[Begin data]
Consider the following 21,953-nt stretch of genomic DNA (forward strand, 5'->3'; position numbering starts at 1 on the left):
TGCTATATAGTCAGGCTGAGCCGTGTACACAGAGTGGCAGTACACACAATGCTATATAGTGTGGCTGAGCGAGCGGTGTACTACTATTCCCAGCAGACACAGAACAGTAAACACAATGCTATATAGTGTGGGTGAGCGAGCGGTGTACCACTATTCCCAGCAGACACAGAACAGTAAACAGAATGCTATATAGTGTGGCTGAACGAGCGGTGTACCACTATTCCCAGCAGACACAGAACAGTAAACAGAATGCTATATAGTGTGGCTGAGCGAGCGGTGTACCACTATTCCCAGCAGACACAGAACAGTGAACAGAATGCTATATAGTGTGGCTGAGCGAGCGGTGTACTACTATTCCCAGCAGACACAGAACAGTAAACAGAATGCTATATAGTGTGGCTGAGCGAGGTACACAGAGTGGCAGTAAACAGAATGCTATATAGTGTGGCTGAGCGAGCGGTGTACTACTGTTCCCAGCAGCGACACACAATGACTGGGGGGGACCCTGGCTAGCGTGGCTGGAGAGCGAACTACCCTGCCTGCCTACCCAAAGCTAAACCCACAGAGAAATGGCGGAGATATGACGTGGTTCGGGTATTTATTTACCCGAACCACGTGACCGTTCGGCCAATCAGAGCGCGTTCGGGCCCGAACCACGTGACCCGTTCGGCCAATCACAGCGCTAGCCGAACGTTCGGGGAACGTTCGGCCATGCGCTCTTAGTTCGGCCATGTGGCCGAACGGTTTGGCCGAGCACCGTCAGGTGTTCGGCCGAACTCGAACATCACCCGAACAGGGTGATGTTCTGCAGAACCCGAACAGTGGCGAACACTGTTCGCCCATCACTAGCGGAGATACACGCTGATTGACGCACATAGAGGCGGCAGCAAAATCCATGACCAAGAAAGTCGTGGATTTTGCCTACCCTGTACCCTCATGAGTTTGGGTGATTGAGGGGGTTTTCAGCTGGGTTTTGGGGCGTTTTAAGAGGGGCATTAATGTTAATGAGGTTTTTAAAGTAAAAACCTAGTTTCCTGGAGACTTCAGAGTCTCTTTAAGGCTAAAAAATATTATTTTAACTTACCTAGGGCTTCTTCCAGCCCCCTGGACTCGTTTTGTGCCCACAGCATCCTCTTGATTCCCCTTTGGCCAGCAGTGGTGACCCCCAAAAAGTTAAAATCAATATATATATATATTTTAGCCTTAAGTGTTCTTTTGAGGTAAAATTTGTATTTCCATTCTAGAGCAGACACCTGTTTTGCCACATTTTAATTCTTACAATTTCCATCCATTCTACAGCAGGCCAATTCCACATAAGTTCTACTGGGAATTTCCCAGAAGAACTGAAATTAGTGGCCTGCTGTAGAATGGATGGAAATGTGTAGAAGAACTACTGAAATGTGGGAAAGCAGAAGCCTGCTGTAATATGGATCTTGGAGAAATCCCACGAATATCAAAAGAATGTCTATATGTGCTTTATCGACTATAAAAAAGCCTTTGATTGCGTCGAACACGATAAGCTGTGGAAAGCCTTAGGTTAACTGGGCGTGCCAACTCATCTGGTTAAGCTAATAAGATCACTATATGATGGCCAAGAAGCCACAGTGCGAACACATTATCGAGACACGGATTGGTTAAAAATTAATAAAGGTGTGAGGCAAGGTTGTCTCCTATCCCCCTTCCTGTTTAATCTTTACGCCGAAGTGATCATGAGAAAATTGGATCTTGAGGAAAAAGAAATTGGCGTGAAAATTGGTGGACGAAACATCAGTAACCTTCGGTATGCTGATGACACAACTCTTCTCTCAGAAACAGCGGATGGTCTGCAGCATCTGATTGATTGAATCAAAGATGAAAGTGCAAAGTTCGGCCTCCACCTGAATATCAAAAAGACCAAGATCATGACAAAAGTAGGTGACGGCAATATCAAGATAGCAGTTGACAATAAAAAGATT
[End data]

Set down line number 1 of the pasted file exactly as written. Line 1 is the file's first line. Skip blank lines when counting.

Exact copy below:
Consider the following 21,953-nt stretch of genomic DNA (forward strand, 5'->3'; position numbering starts at 1 on the left):